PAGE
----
Sen. Sinema peppers Homeland Security nominee over border security
PHOENIX – U.S. Sen. Kyrsten Sinema of Arizona pressed President-elect Joe Biden’s nominee for Secretary of Homeland Security about his intentions for securing the state’s border and protecting Customs and Border Protection personnel amid the coronavirus pandemic.
During Tuesday’s hearing to potentially confirm nominee Alejandro Mayorkas, Sinema, member of the Senate Homeland Security and Governmental Affairs committee, spent her time honing in on keeping Arizonans safe from cyber threats and the coronavirus.
“As a Senator from a border state, I know how important it is we work across the aisle to tackle threats against Arizona and along our country’s borders,” Sinema said in a press release.
Mayorkas, who would be the first Latino and first immigrant to hold the position, noted that the incoming Biden administration has outlined plans to combat the coronavirus across the United States. He also committed to ensuring outpatient access in rural border towns to ensure homeland security officers can easily access the coronavirus vaccine, if he is confirmed to the post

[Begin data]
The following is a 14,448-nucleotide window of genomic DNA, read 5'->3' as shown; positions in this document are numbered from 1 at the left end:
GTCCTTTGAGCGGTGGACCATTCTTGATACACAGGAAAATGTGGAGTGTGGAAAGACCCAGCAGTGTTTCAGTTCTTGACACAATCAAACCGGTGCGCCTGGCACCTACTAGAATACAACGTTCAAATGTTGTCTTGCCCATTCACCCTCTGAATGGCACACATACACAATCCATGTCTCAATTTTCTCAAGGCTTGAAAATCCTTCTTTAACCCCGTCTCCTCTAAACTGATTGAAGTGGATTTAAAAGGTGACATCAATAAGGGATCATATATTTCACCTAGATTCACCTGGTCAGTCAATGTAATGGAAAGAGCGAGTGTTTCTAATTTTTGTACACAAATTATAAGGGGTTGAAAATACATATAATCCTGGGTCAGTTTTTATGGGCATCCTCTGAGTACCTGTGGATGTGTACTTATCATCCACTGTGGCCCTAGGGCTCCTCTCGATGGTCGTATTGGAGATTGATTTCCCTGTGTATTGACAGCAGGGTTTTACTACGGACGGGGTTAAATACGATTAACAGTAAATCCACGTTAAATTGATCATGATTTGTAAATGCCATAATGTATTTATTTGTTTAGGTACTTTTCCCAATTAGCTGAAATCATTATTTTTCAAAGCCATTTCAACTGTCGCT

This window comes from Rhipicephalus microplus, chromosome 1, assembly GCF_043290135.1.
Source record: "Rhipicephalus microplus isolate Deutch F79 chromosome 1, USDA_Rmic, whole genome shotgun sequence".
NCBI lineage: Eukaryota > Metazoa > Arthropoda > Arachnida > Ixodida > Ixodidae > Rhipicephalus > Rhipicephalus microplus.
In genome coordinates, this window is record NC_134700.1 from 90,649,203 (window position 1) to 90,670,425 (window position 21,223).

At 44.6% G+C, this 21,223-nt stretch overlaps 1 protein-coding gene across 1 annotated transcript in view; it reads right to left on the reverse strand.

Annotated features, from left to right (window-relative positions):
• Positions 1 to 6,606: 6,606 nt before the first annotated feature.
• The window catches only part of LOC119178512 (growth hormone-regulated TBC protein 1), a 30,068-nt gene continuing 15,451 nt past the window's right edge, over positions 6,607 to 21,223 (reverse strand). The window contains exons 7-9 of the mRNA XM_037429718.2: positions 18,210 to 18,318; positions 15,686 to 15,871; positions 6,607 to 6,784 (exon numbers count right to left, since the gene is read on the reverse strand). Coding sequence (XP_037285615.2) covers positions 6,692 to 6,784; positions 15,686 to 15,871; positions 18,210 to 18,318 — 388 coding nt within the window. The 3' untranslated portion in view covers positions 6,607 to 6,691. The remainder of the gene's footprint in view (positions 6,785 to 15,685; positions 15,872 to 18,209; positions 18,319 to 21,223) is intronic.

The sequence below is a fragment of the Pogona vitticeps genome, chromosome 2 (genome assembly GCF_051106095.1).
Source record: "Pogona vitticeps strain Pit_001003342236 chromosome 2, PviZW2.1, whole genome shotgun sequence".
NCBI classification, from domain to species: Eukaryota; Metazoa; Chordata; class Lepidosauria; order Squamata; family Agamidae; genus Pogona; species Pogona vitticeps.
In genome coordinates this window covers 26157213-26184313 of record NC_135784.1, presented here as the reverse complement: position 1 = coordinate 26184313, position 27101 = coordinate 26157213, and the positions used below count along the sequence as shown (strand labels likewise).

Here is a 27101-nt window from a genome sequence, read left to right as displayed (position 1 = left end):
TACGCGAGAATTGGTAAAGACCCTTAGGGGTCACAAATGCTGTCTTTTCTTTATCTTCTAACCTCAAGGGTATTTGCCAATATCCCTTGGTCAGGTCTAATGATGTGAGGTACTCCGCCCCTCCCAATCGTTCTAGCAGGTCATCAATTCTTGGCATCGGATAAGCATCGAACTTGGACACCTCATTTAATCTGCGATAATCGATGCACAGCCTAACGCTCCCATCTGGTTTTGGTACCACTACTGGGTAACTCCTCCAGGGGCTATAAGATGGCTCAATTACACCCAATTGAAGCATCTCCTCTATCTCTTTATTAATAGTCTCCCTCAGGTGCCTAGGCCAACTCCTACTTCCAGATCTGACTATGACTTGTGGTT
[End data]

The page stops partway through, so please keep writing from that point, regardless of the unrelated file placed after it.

He also noted that he’s looking towards tackling technology gaps along the border and providing a more modernized approach to the ports of entry and monitoring who and what come into the United States.
“I think the challenges are considerable as are the opportunities,” Mayorkas said.
Republican Sen. Josh Hawley of Missouri said that he would block a procedural move to bypass full committee consideration of the nomination of Alejandro Mayorkas to lead DHS.
The move means the Mayorkas confirmation must go to the full Senate and there’s little chance he can be confirmed as Biden takes office Wednesday.
Hawley said he made the move because Mayorkas, in his confirmation hearing, would not commit to spending the $1.4 billion appropriated to expand the border wall with Mexico. Biden said he would halt future construction and Mayorkas said he would have to determine how the law requires DHS to spend the money.
The Associated Press contributed to this report.